A solution to reduce sloshing in the tank is to compartmentalize the latter. Indeed, inserting walls into the tank can be a way to counter the sloshing of water or retardant, and consequently it can help to reduce the mechanical stress exerted on the plane. To realize that part of the study, we create a new geometry, including the new walls. Herebelow is a diagram of this new geometry in which we inserted four walls :

*Compartmentalized tank with four walls (same dimensions of the tank as before)*

Herebelow are two plots : water level function of time on the left wall and on the fourth inside wall, and fast fourier transform of water level for the same two walls :

We can notice that there is the same frequency on the two walls, but a phase difference appears. Plus, if we compare Fluent's results with the theory, we have :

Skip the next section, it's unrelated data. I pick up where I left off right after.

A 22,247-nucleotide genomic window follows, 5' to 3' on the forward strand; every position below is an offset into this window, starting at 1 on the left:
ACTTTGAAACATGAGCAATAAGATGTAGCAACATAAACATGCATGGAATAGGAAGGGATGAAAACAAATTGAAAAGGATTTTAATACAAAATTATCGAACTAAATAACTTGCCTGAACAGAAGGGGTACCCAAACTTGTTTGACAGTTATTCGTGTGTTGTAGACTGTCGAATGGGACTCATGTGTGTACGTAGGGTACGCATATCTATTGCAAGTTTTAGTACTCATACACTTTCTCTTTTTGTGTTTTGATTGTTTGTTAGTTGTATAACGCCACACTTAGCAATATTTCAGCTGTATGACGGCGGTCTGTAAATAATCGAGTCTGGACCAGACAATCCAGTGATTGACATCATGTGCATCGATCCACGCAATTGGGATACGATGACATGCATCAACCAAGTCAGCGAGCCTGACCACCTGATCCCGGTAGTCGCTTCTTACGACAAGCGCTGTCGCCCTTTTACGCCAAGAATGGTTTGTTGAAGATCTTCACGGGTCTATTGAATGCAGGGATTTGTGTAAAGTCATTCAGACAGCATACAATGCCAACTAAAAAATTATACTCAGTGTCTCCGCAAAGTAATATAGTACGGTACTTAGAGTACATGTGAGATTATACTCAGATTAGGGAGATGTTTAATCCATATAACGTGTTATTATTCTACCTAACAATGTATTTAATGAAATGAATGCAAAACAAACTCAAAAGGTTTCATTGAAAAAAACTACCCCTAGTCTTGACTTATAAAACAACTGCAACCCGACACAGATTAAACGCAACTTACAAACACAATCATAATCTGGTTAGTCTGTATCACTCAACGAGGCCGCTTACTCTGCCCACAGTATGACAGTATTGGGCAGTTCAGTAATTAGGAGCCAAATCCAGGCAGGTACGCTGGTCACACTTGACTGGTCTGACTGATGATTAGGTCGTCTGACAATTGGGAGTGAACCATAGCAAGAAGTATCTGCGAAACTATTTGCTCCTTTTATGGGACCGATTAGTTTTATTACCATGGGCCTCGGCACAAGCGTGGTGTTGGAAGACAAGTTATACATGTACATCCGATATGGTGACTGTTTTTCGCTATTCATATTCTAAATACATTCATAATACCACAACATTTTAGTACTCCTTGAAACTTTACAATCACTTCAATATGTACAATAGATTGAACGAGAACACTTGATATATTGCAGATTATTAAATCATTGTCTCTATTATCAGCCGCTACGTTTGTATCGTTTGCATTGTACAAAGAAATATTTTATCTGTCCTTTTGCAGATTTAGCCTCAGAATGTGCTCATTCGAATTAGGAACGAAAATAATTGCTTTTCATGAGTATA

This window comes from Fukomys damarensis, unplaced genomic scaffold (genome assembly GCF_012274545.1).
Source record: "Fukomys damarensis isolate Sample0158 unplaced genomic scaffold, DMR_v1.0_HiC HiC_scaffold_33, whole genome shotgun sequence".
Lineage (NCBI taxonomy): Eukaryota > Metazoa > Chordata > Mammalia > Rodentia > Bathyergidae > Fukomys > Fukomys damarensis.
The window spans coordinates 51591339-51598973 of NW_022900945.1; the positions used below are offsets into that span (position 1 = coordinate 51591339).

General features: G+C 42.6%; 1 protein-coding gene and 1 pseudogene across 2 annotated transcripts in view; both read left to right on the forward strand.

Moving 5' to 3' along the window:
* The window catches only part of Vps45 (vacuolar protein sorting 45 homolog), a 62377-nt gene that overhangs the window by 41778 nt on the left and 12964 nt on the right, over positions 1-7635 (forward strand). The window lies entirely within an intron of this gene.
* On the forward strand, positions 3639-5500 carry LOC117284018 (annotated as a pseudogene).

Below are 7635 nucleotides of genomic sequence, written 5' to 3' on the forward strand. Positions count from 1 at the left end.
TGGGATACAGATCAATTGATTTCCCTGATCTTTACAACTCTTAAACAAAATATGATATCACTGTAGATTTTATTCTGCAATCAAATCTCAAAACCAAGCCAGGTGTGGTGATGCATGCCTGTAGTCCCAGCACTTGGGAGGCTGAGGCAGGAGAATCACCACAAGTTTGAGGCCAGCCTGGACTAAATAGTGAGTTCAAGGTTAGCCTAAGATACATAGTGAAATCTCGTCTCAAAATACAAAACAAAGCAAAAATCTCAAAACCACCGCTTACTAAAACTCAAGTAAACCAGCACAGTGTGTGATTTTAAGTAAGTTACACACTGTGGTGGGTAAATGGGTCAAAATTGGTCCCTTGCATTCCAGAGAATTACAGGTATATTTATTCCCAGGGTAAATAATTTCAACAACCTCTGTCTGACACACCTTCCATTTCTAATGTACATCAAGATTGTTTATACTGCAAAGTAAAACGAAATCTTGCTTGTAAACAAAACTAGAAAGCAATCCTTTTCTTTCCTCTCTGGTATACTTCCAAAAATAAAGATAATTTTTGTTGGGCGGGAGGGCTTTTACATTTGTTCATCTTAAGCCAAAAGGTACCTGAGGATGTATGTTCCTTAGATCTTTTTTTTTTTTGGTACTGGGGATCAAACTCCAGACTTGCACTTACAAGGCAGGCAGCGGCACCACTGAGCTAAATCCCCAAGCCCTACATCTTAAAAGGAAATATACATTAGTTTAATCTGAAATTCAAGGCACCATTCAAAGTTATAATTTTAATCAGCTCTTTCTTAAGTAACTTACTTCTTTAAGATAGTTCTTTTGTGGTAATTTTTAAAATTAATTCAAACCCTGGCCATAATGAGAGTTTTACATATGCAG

Analysing this values, we see that the water level elevation is the same with Fluent and in theory. However, it is not the case for frequency and dissipation time. Indeed, Fluent results differs from theory for frequency and dissipation time. This can be due to the fact that the "long waves" hypothesis is no longer valid or to the fact that each part of the tank communicates with the others at the bottom.

Apart from that, the **compartmentalized tank solution obviously helps to reduce the sloshing **(elevation of water level much less important than before).